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Green Harbor River Project

Green Harbor River Project. Holly Williams Independent Study Whitman-Hanson Regional High School May 2008.

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Green Harbor River Project

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  1. Green Harbor River Project Holly Williams Independent Study Whitman-Hanson Regional High School May 2008

  2. The Green Harbor River is currently being studied to see how the tidal restriction affects the ecosystem. It is important to keep our rivers clean. You can help us out and take part in a great effort to protect our local areas.

  3. The dike was built in Green Harbor River in Marshfield Massachusetts in 1872. Since then the river has suffered from tidal restrictions. The Green Harbor Project started in 2003 and is still underway. Reports contain water quality data including salinity, turbidity, dissolved oxygen, dissolved oxygen saturation, and surface pH. In the past three years a nekton species survey was taken to compare fish and crab catches for the harbor and river. I compiled a complete list of animal species recorded in the area from the reports. An example of 2005 data can be found at the end of this power point. In the following slides, graphs and tables of water quality averages of June, July, and August from 2003-2007 will be presented. I will also point out what is most relevant and interesting.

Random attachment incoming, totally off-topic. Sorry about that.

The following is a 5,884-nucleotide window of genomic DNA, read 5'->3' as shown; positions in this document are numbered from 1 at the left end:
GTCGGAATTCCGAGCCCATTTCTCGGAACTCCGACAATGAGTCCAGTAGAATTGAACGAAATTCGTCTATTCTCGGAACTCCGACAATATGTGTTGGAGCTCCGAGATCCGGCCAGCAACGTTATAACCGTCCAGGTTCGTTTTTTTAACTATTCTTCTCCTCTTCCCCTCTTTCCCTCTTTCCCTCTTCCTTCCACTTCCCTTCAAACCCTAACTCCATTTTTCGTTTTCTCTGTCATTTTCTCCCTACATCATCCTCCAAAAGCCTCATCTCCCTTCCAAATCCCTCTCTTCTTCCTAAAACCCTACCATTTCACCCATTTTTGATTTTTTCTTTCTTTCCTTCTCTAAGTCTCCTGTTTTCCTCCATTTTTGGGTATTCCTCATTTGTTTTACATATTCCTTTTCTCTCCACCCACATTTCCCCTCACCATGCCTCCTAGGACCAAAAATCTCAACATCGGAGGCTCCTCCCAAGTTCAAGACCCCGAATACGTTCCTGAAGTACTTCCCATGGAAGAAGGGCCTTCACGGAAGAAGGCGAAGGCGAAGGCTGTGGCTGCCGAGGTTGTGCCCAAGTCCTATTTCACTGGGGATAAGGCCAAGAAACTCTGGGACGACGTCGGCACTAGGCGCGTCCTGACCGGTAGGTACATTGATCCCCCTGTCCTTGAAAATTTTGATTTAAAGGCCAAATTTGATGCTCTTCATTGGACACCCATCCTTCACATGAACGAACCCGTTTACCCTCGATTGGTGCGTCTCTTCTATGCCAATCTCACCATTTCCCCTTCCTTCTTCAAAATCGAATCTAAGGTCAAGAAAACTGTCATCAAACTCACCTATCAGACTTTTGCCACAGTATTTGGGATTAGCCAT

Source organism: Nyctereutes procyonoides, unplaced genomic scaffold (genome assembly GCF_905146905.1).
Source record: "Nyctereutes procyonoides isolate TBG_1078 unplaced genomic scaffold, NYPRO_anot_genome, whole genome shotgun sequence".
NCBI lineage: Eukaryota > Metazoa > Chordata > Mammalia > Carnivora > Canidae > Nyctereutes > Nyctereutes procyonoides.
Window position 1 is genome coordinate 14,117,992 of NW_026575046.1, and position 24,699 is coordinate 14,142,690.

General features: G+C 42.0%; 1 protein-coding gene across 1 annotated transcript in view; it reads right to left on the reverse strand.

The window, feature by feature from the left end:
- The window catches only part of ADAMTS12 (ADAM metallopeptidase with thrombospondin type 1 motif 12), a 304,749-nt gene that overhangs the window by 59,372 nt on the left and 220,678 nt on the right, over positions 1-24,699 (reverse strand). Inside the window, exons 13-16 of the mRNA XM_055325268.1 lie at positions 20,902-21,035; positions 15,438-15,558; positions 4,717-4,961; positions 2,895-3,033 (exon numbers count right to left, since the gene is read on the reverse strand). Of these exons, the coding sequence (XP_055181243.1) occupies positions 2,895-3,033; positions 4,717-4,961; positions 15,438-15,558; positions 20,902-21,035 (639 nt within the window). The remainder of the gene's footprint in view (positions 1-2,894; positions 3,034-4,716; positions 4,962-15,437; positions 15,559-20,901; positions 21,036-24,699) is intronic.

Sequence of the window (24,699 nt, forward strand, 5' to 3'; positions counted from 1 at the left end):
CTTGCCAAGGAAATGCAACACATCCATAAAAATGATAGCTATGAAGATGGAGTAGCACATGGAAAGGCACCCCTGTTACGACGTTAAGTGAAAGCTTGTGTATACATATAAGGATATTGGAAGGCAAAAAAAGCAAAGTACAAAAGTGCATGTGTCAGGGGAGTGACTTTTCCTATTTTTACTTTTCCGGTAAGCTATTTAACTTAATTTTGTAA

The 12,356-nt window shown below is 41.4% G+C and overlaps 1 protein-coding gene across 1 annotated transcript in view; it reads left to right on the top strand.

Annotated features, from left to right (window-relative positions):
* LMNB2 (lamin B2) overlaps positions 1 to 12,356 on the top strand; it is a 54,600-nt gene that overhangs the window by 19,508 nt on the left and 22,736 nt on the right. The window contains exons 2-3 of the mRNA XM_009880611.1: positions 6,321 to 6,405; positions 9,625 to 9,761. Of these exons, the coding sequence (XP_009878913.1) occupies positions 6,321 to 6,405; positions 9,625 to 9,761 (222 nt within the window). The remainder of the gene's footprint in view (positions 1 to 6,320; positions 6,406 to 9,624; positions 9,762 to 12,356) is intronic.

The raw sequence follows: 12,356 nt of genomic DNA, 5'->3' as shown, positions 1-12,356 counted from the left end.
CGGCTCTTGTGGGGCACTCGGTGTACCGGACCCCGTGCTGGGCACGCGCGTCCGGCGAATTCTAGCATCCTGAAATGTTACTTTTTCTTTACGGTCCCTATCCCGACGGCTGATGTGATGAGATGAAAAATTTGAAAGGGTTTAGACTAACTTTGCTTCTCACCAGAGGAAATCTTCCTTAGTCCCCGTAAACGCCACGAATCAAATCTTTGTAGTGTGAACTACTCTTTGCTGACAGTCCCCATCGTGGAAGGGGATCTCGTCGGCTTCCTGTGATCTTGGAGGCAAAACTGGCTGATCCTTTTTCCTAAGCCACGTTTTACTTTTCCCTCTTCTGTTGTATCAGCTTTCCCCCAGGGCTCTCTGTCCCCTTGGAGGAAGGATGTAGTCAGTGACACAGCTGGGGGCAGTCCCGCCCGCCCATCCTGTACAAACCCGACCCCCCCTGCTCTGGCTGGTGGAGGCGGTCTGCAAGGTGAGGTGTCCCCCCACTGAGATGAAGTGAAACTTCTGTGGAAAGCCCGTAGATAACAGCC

4. What are these graphs and tables for? Turbidity in river and harbor The reason for making these tables was to show the monthly averages of the data taken in the past five years. The purpose is to see if there are any trends caused by tidal restrictions and to compare yearly data. June, July, and August were chosen because during these months the river and harbor have been studied more intensely.

  5. The salinity was determined by using a YSI-85 digital meter. A Sea Test Full Range Specific Gravity Meter manufactured by Aquarium Systems was also used to compare the data.

  6. During May, June, and July of 2006 mean salinity was the lowest in the river because tide gate was not opened up until June. Then salinity rose gradually. Another variable is the rain patterns.

  7. Rainfall typically lowers the pH in the river.